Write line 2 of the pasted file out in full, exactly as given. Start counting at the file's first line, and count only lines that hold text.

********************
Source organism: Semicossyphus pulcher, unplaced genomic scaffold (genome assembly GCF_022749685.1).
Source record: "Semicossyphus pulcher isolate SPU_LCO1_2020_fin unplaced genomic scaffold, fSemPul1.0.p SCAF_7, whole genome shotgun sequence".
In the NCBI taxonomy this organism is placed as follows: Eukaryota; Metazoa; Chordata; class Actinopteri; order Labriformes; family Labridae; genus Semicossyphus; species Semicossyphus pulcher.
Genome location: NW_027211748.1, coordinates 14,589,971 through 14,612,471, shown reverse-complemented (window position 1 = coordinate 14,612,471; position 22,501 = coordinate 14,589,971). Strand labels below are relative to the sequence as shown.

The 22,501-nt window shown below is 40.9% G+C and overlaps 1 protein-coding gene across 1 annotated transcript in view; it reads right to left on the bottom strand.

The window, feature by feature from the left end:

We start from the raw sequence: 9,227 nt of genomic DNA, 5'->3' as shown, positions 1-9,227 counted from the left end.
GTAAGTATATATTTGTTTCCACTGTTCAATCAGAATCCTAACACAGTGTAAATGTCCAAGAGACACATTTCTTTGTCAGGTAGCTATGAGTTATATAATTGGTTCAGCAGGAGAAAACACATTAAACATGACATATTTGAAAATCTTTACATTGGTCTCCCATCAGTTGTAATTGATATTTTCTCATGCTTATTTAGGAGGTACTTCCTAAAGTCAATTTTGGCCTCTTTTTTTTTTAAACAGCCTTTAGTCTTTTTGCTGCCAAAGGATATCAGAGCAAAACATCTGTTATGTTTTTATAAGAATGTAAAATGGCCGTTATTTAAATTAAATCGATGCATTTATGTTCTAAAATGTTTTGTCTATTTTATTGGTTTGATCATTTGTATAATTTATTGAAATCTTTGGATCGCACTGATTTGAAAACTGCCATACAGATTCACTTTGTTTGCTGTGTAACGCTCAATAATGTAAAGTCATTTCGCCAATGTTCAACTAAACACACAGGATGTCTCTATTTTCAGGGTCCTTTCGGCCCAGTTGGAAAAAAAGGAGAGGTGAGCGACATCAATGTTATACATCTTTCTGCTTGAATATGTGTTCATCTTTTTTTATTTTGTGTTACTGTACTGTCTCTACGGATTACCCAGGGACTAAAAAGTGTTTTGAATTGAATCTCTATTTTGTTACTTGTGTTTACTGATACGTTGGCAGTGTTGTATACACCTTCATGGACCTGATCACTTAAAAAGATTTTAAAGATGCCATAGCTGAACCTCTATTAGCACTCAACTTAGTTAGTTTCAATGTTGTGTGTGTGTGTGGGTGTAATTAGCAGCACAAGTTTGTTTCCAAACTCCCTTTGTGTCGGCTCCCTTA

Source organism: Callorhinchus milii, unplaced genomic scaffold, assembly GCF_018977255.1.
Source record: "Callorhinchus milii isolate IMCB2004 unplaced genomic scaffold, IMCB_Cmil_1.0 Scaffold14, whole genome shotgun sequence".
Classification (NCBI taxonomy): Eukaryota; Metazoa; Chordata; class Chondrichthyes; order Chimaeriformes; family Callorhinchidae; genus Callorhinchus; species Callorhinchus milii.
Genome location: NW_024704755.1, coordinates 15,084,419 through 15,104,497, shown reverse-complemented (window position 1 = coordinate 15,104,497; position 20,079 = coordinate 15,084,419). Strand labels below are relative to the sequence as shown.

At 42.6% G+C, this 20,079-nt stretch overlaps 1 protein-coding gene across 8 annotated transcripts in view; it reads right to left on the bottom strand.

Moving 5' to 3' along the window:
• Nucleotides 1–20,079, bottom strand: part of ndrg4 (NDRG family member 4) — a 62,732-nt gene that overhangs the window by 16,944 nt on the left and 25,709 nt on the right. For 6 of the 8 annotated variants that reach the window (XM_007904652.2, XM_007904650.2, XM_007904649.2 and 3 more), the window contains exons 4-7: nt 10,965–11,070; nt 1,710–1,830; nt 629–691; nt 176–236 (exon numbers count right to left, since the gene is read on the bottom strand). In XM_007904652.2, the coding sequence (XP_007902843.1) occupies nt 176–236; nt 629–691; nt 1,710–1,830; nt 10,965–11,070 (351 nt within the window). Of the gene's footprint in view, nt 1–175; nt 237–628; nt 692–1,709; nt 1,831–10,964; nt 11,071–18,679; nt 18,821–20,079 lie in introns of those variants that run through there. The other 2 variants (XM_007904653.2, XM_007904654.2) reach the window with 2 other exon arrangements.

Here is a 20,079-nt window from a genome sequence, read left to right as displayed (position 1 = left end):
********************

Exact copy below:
Source record: "Semicossyphus pulcher isolate SPU_LCO1_2020_fin unplaced genomic scaffold, fSemPul1.0.p SCAF_7, whole genome shotgun sequence".